Keep an Eye on Your Feet: Diabetic Complications


March 27, 2016 Facebook Twitter LinkedIn Google+ Health and Wellness


diabetic feet complications

Even the most common of callouses can become life threatening for a diabetic. Avoid major problems by keeping an eye out for diabetic complications. Here are the big issues to watch for.

Neuropathy

There are many reasons diabetics have to take special precautions with their feet. Reason number one is neuropathy. Neuropathy is nerve damage in the feet caused by high blood sugar levels. Nerve damage means you might not be able to feel pain, heat, or cold as well as you used to.

When you can’t feel a rock in your shoe or can’t tell that your shoes are too tight, you can easily injure yourself. If you don’t notice an injury, you may get an infection. If infections aren’t cared for, they can become life threatening and your doctors may discuss amputation.

Neuropathy can also cause changes in the shape of the foot and toes. You may need special shoes to keep your feet healthy.

Circulation

Another big issue for diabetics is poor circulation. Diabetes causes blood vessels to narrow and harden,and both symptoms limit blood flow. Since your feet are the end of the line, they are the first to suffer from decreased blood flow.

Poor circulation contributes to the nerve damage of neuropathy and slows the healing of injuries, a double whammy for your feet. A little exercise goes a long way to increase circulation. If your feet are healthy, walk every day to increase blood flow and infection-fighting oxygen to your feet.

Skin Damage

The nerves control the amount of oil produced in the skin of your feet and, by extension, the moisture in your feet. Diabetics with nerve damage suffer from very dry feet that crack and become infected.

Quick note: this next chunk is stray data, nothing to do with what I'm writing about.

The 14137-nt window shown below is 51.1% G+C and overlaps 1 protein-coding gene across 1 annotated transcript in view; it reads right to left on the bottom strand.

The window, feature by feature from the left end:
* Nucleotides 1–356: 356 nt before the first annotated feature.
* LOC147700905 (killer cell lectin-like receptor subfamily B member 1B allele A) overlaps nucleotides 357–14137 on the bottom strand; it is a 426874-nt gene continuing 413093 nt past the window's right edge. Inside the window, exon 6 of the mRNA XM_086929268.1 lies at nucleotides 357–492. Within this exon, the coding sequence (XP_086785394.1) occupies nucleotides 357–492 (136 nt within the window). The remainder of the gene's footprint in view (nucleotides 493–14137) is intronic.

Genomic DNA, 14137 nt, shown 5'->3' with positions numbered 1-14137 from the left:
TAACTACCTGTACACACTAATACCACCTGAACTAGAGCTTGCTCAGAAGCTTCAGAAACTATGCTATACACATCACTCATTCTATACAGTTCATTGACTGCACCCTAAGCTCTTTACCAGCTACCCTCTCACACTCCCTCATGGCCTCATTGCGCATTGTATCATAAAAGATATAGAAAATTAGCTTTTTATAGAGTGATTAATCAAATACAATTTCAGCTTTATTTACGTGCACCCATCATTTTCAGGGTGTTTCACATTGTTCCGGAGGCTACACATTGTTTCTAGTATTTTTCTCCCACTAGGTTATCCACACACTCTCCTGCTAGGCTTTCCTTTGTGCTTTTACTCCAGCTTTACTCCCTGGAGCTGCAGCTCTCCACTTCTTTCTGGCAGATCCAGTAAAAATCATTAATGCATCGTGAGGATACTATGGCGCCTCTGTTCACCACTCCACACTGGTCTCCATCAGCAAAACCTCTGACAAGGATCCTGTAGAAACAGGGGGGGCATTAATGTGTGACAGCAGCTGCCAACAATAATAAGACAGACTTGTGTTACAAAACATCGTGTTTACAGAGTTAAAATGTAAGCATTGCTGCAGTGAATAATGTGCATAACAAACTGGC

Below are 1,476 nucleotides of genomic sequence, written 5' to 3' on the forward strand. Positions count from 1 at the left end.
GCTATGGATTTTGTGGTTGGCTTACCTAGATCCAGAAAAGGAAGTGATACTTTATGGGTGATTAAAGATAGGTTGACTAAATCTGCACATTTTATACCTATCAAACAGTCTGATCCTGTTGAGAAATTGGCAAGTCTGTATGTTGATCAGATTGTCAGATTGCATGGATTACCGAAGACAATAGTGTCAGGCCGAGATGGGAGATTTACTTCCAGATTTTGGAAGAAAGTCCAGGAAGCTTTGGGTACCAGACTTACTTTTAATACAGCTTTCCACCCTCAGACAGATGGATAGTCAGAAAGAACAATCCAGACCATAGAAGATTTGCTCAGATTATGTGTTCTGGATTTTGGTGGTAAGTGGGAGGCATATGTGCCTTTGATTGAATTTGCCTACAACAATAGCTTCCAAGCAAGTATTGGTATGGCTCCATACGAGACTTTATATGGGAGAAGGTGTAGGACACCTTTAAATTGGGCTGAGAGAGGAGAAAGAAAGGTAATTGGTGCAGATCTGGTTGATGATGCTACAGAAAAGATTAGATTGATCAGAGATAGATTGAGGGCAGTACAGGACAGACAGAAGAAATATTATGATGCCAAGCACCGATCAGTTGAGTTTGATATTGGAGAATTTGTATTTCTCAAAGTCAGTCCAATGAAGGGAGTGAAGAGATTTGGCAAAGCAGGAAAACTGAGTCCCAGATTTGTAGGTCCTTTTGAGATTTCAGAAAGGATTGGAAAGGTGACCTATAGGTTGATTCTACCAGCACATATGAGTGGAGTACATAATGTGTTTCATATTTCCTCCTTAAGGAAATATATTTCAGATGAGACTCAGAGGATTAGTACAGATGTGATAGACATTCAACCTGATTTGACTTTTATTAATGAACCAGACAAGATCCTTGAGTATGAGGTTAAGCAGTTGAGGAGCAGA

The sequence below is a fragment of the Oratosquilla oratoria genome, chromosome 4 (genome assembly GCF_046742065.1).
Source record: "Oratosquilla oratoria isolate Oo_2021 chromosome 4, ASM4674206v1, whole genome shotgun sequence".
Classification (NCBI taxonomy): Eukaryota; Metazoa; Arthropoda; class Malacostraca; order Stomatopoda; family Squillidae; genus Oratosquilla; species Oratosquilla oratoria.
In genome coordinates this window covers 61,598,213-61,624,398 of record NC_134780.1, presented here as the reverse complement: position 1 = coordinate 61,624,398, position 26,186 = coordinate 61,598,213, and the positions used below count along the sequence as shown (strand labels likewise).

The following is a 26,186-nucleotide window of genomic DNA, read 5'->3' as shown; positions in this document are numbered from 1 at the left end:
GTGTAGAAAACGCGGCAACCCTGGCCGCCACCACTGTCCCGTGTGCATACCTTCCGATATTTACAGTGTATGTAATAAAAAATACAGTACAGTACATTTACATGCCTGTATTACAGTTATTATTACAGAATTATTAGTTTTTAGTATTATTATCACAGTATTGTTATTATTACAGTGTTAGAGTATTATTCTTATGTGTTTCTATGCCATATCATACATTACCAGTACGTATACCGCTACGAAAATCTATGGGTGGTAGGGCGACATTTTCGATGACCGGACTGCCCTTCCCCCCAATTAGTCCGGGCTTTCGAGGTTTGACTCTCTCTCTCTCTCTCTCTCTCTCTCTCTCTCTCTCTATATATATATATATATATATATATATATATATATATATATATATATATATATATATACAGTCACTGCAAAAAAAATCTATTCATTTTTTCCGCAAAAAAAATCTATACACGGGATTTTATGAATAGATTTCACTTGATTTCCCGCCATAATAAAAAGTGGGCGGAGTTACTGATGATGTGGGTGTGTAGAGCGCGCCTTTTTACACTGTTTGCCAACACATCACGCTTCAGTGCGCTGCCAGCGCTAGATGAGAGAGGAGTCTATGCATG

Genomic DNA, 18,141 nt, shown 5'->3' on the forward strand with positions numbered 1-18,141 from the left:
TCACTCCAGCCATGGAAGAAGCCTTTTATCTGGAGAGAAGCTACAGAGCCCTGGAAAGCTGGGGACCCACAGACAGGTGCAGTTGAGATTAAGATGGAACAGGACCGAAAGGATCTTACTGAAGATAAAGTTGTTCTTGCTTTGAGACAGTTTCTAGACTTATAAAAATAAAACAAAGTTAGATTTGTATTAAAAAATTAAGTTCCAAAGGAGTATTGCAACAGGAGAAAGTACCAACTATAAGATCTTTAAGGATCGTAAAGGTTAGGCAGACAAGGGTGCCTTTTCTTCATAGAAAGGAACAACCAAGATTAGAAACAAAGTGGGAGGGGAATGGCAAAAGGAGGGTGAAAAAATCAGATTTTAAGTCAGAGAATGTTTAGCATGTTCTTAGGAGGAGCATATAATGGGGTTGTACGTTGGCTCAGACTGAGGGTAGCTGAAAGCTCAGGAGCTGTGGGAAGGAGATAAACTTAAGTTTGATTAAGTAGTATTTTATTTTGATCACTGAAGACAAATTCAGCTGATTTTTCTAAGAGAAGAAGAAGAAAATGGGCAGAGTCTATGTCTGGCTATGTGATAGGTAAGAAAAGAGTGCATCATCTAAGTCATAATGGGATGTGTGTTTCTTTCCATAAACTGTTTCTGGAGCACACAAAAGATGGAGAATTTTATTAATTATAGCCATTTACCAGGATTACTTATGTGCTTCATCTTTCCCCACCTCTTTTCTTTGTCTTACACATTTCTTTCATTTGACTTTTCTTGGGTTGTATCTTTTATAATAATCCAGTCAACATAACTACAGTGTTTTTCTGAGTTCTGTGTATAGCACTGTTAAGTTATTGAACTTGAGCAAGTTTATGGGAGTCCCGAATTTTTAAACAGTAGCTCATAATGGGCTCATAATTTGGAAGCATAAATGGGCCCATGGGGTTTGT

After your morning shower, seal in the moisture with a little petroleum jelly or foot cream. Be careful not to put anything between your toes, where extra moisture could lead to infection.

Calluses

That buildup of tough skin on the bottom of your feet is usually a good thing, but for diabetics, calluses build up thicker and faster than non-diabetics. Thick calluses can turn into ulcers (open sores).

Keep your calluses under control by visiting your doctor to have them trimmed. Don’t try to trim them yourself or use chemicals to remove them. You can, however, use a pumice stone during your shower every day to keep calluses under control.

Ulcers

These open wounds usually occur on the most used parts of your foot, such as the ball of the foot or the bottom of the big toe. You may not feel any pain, but take all ulcers seriously. Once infected, ulcers can be very hard to treat.

See your doctor right away for any ulcer. He or she may recommend surgery to remove infected tissue and to ensure the bone is not affected. Don’t walk on the foot until the ulcer is fully healed. Even after it heals, watch to make sure the scar tissue doesn’t begin to break down and cause further infection.

Amputation

Diabetics who struggle with decreased blood flow to the legs and feet have peripheral arterial disease (PAD). If you have PAD, you are much more likely to have a foot infection that requires amputation. When an infection rages out of control and the bacteria threatens your life, your doctor will consider removing your foot to protect the rest of your body.

Proper and quick care can help you avoid amputation.

The Bottom Line

Take care of your feet so you can continue your active lifestyle for many years!

  • Keep your feet clean and dry
  • After your shower, coat your feet with a bit of lotion or petroleum jelly
  • Examine your feet every day to check for cracks, blisters, redness, etc.
  • Visit your doctor at least annually for a foot checkup
  • Exercise and keep blood sugar in check
  • Wear shoes that fit well and protect your feet

 


The above article is provided courtesy of Physiomobility Health Group. If you have any questions regarding this article, please contact Physiomobility.
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